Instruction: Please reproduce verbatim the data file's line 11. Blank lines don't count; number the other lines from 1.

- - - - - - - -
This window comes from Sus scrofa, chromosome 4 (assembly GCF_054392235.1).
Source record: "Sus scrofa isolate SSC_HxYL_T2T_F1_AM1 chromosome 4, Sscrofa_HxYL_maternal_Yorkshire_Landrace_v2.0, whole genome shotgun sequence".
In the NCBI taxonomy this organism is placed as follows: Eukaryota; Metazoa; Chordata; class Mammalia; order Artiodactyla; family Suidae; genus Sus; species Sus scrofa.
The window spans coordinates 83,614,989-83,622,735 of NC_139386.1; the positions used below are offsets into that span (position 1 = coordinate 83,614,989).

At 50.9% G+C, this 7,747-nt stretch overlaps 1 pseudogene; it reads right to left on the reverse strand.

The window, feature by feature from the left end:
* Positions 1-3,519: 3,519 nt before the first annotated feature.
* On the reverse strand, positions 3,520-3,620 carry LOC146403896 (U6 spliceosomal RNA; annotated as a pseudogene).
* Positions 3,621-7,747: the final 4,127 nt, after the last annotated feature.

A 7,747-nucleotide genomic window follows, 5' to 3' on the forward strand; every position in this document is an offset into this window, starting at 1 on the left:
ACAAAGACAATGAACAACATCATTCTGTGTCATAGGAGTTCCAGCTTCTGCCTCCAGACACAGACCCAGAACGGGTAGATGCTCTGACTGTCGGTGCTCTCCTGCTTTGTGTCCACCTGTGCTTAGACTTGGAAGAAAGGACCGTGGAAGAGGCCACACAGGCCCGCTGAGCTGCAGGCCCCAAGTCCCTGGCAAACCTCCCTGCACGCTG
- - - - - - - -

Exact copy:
ACAAAGACAATGAACAACATCATTCTGTGTCATAGGAGTTCCAGCTTCTGCCTCCAGACACAGACCCAGAACGGGTAGATGCTCTGACTGTCGGTGCTCTCCTGCTTTGTGTCCACCTGTGCTTAGACTTGGAAGAAAGGACCGTGGAAGAGGCCACACAGGCCCGCTGAGCTGCAGGCCCCAAGTCCCTGGCAAACCTCCCTGCACGCTG